Domain name server security, or short DNSSEC, is a feature of the Domain Name System (DNS) that authenticates responses from a domain lookup. In plain English, DNSSEC makes sure that the domain you are intending to visit, is the one you are actually visiting.
Whenever you type a domain name into your browser’s address bar, you are basically sending a request to the internet asking the DNS to take you to whatever it is you will find at that address, most commonly a website. Humans are good with letters, computers and servers are good with numbers. DNS acts as the translator and converts a domain name into an IP address.
How to enable DNSSEC
DNSSEC needs to be enabled in three locations:
1. The DNS zone for your domain must serve records for public keys, signatures, and non-existence.
2. The registry operator (e.g. .COM or .INFO or .BIZ) must support DNSSEC. SafetyNames only works with registry operators that support DNSSEC. To enable it, just contact the SafetyNames Support Concierge.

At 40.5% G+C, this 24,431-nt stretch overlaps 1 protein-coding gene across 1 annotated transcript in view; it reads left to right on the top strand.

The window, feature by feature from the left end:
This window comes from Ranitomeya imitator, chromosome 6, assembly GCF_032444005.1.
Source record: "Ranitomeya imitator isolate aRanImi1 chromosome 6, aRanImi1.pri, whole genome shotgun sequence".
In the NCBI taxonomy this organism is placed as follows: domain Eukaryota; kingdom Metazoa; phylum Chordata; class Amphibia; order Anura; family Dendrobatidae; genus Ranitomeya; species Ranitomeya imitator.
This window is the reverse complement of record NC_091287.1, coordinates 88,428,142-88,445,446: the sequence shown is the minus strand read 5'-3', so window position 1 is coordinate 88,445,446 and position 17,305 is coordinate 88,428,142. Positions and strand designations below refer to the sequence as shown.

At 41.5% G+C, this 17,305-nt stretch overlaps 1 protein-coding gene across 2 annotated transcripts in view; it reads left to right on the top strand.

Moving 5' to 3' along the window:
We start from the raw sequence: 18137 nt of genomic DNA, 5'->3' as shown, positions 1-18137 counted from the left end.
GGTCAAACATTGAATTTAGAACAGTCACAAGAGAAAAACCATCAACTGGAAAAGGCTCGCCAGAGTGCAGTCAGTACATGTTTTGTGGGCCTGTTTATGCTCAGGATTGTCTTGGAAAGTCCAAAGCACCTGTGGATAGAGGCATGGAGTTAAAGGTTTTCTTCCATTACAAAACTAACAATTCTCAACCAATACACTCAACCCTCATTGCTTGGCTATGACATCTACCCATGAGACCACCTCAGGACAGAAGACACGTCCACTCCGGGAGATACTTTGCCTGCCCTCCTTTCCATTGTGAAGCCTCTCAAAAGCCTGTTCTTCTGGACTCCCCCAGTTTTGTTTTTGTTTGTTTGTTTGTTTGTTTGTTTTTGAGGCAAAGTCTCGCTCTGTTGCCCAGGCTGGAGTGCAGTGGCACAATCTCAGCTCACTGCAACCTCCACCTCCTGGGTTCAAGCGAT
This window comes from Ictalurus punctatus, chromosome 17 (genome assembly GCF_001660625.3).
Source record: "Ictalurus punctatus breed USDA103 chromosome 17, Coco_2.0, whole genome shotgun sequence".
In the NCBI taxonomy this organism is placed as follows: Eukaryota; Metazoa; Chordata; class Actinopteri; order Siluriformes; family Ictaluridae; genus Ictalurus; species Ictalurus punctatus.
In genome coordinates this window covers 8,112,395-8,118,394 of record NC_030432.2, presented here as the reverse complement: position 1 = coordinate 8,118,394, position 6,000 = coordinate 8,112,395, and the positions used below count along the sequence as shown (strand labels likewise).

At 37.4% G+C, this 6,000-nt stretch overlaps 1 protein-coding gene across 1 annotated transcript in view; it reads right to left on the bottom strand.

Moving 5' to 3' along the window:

3. Lastly, you’ll need to use a DNS resolver that validates domains signed with DNSSEC. You can set up your own, or use for example Google’s Public DNS.
With these three simple steps, your website will have full DNSSEC protection. This benefits both you because search engines will always analyze trusted domains and rank them higher than their non-trusted counterparts. Additionally, you make it harder for bad actors to spoof your domains or use a poisoning attack.
DNSSEC has been labeled as one of the most underestimated hot security topics out there. It is expected that in the very near future, Google will take a strong position against websites and even registrars that do not support DNSSEC. Google already did this for websites not using an SSL certificate, by adding the “Not Secure” label to Chrome’s browser bar:
DNSSEC is the future and it might hit website administrators and business owners without much warning. If your registrar does not support DNSSEC, you will not be able to activate it at all. Find out how to move your domains to SafetyNames and have our concierge team help you out getting online.
CTA: Get DNSSEC
What is DNS?
What is an SSL certificate and why should you care?